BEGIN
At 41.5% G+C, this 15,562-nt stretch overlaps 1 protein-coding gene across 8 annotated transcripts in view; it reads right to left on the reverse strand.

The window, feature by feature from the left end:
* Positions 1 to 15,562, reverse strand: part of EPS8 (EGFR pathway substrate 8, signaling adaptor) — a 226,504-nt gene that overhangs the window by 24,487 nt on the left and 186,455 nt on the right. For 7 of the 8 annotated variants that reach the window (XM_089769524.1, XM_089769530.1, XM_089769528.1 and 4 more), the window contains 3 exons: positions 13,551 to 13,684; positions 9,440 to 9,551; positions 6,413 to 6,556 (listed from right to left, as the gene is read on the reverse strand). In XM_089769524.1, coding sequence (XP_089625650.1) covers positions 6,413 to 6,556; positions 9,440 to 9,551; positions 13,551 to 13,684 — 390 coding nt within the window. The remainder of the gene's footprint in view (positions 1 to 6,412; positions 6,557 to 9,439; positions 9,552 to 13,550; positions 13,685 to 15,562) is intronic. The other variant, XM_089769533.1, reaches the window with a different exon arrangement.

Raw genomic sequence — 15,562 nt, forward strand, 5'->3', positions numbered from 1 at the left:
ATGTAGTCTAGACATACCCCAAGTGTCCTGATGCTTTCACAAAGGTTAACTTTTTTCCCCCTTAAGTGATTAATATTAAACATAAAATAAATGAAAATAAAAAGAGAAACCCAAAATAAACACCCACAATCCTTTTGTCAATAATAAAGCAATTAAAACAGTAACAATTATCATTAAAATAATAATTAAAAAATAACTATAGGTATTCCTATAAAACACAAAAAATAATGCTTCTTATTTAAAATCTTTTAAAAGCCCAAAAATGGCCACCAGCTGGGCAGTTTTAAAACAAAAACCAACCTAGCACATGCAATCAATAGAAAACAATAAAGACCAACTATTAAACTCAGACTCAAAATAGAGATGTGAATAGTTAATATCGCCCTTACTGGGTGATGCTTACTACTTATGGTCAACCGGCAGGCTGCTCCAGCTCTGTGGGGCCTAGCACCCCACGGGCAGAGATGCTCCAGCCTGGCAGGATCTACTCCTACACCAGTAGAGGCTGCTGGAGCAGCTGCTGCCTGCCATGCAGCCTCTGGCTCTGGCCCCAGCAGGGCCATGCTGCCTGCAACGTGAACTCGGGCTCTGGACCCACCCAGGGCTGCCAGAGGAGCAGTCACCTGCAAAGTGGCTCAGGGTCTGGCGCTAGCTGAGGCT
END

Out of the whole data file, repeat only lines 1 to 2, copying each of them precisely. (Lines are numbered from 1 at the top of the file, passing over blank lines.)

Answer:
At 41.5% G+C, this 15,562-nt stretch overlaps 1 protein-coding gene across 8 annotated transcripts in view; it reads right to left on the reverse strand.

The window, feature by feature from the left end: